Sleeping is not something you can really teach a baby or a toddler, but it is definitely something you can facilitate as the parent. It’s all about creating a schedule and an environment that is conducive to sleep. Remember the famous line, “make him an offer he can’t refuse”? That is exactly what you have to do when it comes to getting your baby to sleep. You have to create that desire for sleep. You have to make it easy for your baby to fall asleep as well. These are things you do for yourself and take for granted. You put on your most comfortable pajamas. You relax with a good book. You might unwind with a cup of hot herbal tea. While your baby may not care to read a novel or drink tea, comfortable pajamas, a bed time story and a bed time snack might be just what it takes for a good night’s rest.
Before the bed time routine begins, I always ensure that my toddler is tired by wearing him out. The best way to do this is to run around the house, or if it is nice, take him outside after dinner. Never underestimate the power of physically tiring your baby or toddler. I call it “getting the wiggles out.” Young children and even babies have a lot of energy to burn. They are not going to want to go to sleep if they still have the need to wiggle and move.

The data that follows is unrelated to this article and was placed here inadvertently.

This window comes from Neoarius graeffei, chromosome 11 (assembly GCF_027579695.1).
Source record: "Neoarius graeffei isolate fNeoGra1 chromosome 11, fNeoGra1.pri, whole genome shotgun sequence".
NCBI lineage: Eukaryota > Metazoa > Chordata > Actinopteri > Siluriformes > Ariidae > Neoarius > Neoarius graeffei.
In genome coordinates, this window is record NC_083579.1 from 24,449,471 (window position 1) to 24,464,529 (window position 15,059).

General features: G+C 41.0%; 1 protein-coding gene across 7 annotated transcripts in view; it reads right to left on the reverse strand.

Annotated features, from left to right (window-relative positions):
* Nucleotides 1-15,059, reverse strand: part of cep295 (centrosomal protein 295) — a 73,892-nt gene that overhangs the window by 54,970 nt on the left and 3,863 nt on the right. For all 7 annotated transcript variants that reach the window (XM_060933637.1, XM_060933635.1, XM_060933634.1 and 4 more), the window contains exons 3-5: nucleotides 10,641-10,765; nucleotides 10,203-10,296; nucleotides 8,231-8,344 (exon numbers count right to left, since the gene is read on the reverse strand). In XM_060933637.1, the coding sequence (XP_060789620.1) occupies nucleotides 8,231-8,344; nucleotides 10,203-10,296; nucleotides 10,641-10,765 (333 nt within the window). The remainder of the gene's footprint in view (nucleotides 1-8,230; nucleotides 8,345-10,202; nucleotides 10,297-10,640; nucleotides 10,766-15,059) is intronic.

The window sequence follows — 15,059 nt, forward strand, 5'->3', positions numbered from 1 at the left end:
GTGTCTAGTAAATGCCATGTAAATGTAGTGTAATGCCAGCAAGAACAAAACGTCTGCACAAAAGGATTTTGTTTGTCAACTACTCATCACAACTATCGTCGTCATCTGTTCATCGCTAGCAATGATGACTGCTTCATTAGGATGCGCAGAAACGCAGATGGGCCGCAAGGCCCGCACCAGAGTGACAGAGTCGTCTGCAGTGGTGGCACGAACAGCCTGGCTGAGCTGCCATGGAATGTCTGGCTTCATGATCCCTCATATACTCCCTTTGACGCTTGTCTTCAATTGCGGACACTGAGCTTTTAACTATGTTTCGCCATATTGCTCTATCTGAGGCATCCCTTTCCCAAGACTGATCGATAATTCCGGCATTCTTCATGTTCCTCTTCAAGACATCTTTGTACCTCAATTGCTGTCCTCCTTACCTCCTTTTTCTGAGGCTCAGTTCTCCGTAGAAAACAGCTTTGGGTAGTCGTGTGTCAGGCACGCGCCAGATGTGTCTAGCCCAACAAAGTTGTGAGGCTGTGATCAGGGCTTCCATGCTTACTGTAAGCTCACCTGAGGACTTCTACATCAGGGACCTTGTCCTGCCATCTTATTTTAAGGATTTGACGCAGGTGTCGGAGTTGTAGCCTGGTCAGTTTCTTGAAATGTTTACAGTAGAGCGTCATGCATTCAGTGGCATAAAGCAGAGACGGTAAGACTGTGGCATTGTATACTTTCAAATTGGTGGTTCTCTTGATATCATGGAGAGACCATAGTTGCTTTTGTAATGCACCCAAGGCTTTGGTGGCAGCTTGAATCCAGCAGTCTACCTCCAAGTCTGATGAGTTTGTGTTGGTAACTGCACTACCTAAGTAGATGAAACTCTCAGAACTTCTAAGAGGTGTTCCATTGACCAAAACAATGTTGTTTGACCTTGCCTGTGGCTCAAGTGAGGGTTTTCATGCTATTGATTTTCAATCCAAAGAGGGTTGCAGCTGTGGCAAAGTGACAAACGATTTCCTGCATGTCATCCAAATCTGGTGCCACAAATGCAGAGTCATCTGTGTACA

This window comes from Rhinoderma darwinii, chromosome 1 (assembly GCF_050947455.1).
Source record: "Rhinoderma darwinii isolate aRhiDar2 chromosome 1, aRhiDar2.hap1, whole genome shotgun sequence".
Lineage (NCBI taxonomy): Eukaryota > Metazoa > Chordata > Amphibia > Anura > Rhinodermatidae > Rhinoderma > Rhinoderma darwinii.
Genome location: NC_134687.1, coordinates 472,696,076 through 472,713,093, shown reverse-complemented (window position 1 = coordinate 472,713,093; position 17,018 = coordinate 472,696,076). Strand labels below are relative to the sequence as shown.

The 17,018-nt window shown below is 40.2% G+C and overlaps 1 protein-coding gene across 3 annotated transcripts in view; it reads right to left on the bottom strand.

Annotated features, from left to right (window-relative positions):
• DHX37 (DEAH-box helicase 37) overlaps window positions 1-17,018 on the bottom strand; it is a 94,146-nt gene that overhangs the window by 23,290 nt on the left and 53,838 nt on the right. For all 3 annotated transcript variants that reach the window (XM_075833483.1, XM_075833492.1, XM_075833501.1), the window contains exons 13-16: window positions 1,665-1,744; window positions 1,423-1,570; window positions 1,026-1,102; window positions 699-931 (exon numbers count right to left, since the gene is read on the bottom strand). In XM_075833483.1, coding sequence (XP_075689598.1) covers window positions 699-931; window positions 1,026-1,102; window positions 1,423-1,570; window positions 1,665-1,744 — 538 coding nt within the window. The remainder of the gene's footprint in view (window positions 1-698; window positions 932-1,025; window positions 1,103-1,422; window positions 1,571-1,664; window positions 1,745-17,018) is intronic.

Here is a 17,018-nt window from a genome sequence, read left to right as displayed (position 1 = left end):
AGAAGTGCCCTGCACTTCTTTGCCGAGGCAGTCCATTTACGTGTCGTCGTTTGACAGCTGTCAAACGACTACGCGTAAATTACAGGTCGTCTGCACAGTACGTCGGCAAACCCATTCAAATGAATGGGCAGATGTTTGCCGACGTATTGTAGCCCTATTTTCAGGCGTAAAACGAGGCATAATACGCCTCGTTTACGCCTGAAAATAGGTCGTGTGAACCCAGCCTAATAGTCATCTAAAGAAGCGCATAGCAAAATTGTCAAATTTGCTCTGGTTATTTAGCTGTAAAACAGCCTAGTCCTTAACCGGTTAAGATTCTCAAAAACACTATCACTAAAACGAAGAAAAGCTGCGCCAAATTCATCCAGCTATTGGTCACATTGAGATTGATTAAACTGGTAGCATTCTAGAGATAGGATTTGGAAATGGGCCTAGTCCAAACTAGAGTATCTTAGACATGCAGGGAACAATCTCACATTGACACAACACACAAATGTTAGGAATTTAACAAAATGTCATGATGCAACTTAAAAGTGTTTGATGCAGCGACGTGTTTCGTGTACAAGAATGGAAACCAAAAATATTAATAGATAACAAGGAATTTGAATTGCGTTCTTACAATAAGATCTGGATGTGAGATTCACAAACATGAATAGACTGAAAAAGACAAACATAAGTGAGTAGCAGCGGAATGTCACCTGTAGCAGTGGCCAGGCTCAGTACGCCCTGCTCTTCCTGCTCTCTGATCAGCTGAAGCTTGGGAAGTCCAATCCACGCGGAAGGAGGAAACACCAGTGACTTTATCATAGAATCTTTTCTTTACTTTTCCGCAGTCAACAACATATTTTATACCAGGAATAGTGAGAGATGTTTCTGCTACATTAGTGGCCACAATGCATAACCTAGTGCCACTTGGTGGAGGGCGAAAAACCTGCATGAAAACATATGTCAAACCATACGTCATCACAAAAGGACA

Once my toddler is clearly exhausted, which usually involves him giggling on the floor because he is tired of playing tag around the living room, we move on to relaxing activities. For some babies this might mean bath time. For others, it might mean reading a story or looking out the window. I always make sure to turn all the lights off except for one lamp. It is a signal that bed time is close.
The key to bed time itself is a predictable routine. It doesn’t have to be elaborate. In fact, the routine at our house is very short and to the point. I pick him up so he can reach his pacifier on the shelf, I walk him to the light switch so he can flip off the light by himself, and finally we go to his bed and I tuck him in. I kiss him on the cheek, say “night night,” and leave the room, shutting the door behind me. Sometimes we hear him “talking” for a few minutes, but he always falls asleep on his own without any tears.
It wasn’t always so easy, but as we developed our routine of wearing him out, winding him down, and putting him to bed, things got smoother and smoother every night until we reached the point we are at now.